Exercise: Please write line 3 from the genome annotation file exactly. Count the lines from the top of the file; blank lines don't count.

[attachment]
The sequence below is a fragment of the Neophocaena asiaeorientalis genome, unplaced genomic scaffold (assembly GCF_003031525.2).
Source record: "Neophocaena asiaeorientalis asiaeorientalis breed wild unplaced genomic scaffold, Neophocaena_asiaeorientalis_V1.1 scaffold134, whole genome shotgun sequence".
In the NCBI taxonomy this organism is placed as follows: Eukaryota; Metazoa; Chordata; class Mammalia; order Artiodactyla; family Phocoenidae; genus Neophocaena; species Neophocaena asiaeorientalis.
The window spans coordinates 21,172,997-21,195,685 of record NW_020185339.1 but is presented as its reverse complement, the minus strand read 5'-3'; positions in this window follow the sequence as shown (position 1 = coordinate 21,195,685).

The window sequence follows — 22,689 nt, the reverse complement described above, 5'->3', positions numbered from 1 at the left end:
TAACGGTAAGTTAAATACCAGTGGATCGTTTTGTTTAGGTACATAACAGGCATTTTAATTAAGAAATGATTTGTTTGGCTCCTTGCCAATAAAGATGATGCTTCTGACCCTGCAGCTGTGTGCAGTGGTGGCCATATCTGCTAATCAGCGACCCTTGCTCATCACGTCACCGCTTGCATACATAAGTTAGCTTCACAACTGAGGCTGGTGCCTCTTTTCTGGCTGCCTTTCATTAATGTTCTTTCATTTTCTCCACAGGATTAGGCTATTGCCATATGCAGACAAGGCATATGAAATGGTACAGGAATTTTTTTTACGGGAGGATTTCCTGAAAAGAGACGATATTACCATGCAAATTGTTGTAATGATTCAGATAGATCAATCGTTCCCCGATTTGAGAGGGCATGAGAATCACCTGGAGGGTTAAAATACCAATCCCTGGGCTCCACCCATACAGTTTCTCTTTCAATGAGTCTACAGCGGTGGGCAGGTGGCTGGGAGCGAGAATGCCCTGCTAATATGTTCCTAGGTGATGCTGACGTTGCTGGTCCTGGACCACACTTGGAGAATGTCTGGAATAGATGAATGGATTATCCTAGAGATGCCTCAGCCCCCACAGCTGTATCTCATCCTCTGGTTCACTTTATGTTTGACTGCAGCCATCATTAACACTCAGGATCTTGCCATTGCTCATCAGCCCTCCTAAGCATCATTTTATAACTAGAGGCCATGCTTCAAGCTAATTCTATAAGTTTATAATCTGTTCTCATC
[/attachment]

In the NCBI taxonomy this organism is placed as follows: Eukaryota; Metazoa; Chordata; class Mammalia; order Artiodactyla; family Phocoenidae; genus Neophocaena; species Neophocaena asiaeorientalis.